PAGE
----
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Towards breath-based diagnostics for lung infections in cystic fibrosis

by Mavra Nasir, Quantitative Biomedical Science (QBS)

Respiratory infections caused by Pseudomonas aeruginosa and Staphylococcus aureus are the leading cause of morbidity and mortality in cystic fibrosis (CF) patients(1). Accurate microbiological profiling of the lower airways and, consequently, prompt antibiotic treatment, are crucial for delaying chronic infections. In expectorating patients, sputum is cultured for detection of bacterial pathogens. Most children as well as individuals with mild CF disease do not spontaneously expectorate sputum(2,3). In non-expectorating patients, bronchoalveolar lavage (BAL) may be performed to diagnose lower airway infection. However, it is an invasive procedure that requires sedation and cannot be performed frequently. Hence, oropharyngeal (OP) swab cultures are used as surrogate specimens for species identification and antibiotic sensitivity determination. The existing literature is divided on the clinical utility of OP swabs as a reliable surrogate for BAL and sputum. Most studies on children report variable positive predictive values (PPV) ranging from 0.44 to 0.83 for P. aeruginosa and 0.33 to 0.64 for S. aureus(4-7).  In addition, current diagnostic techniques can take up to three days for pathogen identification.

Human breath consists of thousands of volatile molecules that result from cellular metabolic processes, environmental exposures, as well as contributions from the microbiome. Over the last decade, the Food and Drug Administration (FDA) has approved 13 breath tests for use in the clinic. Our work aims to identify putative volatile biomarkers in exhaled breath of CF patients, using two-dimensional gas chromatography time-of-flight mass spectrometry (GC×GC-TOFMS), that can guide pathogen identification and antibiotic treatment. Preliminary work involving ex-vivo BAL samples (n = 154) from CF patients were analyzed and a set of 11 volatile biomarkers was able to identify P. aeruginosa a sensitivity and specificity of 0.73 (95% CI 0.46-0.87) and 0.81 (95% CI 0.60-0.94) respectively in the validation set(8). The same set of biomarkers gave a sensitivity and specificity of 0.67 (95% CI 0.38-0.88) and 0.38 (95% CI 0.09-0.76) for S. aureus identification.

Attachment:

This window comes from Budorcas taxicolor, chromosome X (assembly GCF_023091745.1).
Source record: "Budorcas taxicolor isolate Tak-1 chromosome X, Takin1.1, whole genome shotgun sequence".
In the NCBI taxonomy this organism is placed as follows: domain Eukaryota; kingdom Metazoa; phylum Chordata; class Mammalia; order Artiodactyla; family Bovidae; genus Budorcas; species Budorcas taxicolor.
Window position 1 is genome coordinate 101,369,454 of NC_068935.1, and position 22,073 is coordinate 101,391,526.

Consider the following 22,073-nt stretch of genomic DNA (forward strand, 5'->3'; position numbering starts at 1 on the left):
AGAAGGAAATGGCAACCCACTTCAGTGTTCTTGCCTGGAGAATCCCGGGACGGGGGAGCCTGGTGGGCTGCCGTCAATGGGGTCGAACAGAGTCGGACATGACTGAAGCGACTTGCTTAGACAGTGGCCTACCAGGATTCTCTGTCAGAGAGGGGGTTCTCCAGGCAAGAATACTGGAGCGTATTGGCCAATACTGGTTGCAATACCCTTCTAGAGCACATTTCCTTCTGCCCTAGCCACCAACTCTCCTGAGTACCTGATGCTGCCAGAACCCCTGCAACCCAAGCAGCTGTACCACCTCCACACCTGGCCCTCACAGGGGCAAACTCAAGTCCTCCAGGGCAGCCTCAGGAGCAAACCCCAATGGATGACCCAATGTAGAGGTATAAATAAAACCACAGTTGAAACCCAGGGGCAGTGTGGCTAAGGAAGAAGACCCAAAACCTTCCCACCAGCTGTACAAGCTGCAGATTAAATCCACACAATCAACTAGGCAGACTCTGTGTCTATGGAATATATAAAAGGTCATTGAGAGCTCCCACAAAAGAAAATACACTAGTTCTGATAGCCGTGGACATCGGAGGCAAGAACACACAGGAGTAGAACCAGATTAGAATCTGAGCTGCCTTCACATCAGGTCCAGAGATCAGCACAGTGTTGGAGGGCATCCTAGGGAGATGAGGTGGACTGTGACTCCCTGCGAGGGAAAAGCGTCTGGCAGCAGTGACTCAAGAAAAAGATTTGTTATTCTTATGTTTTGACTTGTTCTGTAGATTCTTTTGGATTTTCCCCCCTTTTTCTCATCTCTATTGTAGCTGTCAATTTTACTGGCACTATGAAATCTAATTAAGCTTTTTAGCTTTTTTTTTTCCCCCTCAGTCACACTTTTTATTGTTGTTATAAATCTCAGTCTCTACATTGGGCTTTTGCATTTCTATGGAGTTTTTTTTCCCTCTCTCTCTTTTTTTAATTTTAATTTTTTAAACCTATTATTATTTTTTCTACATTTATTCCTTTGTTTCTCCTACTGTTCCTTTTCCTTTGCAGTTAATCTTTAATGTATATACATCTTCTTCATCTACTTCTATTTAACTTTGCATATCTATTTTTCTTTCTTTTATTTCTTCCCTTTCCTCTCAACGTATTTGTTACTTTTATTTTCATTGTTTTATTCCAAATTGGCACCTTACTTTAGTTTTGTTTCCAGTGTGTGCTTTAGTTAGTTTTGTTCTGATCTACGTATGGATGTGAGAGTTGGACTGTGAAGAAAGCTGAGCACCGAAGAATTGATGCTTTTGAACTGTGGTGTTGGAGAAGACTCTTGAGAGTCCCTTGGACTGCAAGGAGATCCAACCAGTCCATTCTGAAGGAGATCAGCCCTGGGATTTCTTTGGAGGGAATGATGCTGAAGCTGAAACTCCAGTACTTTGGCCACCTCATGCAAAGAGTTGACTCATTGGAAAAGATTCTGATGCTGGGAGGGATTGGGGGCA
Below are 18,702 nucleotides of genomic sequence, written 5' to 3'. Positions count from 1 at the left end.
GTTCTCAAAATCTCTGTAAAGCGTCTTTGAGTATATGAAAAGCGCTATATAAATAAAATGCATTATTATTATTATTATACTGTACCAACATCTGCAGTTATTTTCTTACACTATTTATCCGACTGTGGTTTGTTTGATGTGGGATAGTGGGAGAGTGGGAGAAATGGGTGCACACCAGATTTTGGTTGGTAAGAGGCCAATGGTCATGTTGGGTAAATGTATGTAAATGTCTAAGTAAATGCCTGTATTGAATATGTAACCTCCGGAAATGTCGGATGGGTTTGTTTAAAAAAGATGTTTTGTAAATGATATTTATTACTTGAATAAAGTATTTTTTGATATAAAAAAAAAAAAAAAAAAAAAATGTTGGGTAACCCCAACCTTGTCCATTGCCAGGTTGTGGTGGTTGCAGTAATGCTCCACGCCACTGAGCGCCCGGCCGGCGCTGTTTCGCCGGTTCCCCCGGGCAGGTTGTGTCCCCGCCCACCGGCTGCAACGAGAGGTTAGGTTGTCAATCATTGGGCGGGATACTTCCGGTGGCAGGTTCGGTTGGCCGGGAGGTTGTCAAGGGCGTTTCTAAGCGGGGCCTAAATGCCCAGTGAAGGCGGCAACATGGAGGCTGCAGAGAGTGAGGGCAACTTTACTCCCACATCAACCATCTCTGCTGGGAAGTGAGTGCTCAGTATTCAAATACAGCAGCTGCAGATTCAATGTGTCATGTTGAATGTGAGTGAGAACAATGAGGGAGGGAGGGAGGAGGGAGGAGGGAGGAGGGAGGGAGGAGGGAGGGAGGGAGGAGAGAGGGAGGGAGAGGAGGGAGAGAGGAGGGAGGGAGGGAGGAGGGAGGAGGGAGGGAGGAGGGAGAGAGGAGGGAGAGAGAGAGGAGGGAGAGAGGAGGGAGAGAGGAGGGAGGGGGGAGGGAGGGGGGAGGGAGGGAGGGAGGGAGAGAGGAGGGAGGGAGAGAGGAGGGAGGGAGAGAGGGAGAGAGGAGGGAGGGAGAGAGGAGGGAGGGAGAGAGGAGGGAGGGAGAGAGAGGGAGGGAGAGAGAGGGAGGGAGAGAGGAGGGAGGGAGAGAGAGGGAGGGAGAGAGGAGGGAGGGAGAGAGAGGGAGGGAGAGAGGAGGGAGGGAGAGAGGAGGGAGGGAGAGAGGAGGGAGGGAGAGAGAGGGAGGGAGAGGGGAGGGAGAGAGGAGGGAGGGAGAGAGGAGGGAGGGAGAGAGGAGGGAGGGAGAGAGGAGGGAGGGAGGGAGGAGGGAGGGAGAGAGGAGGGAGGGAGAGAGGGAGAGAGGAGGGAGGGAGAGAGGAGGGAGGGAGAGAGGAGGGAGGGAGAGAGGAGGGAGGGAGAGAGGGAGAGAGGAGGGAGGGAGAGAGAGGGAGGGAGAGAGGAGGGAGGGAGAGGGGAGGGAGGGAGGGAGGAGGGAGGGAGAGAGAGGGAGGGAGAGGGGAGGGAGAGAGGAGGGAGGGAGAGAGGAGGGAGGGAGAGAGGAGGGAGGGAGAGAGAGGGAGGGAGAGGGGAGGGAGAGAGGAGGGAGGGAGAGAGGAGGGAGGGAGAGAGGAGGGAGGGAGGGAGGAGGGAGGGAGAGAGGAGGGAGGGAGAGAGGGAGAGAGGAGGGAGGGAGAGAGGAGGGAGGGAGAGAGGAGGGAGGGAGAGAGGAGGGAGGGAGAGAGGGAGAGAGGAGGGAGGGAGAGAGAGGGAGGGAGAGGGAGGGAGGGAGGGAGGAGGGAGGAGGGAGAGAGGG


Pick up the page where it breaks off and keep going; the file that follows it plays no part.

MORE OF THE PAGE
To demonstrate clinical translation, we are prospectively collecting breath and sputum from CF patients at CF centers in the United States (New Hampshire and Colorado) and Ireland. Preliminary results from breath show a higher sensitivity for P. aeruginosa and higher specificity for S. aureus compared to OP swabs, suggesting that biomarkers in breath can be used as screening tools to rule-in P. aeruginosa and rule-out S. aureus infections in CF patients.


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  2.        Radhakrishnan DK, Corey M, Dell SD. Realities of expectorated sputum collection in the pediatric cystic fibrosis clinic. Arch Pediatr Adolesc Med. 2007;161(6):603-6. doi: 10.1001/archpedi.161.6.603. PubMed PMID: 17548767.
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  6.        Ramsey B, Wentz K, Smith A, Richardson M, Williams-Warren J, Hedges D, Gibson R, Redding G, Lent K, Harris K. Predictive value of oropharyngeal cultures for identifying lower airway bacteria in cystic fibrosis patients. American Review of Respiratory Disease. 1991;144.
  7.        Jung A, Kleinau I, Schonian G, Bauernfeind A, Chen C, Griese M, Doring G, Gobel U, Wahn U, Paul K. Sequential genotyping of Pseudomonas aeruginosa from upper and lower airways of cystic fibrosis patients. Eur Respir J. 2002;20(6):1457-63. PubMed PMID: 12503704.

8.           Nasir M, Bean HD, Smolinska A, Rees CA, Zemanick ET, Hill JE. Volatile molecules from bronchoalveolar lavage fluid can 'rule-in' Pseudomonas aeruginosa and 'rule-out' Staphylococcus aureus infections in cystic fibrosis patients. Sci Rep. 2018;8(1):826. doi: 10.1038/s41598-017-18491-8. PubMed PMID: 29339749; PMCID: PMC5770459.

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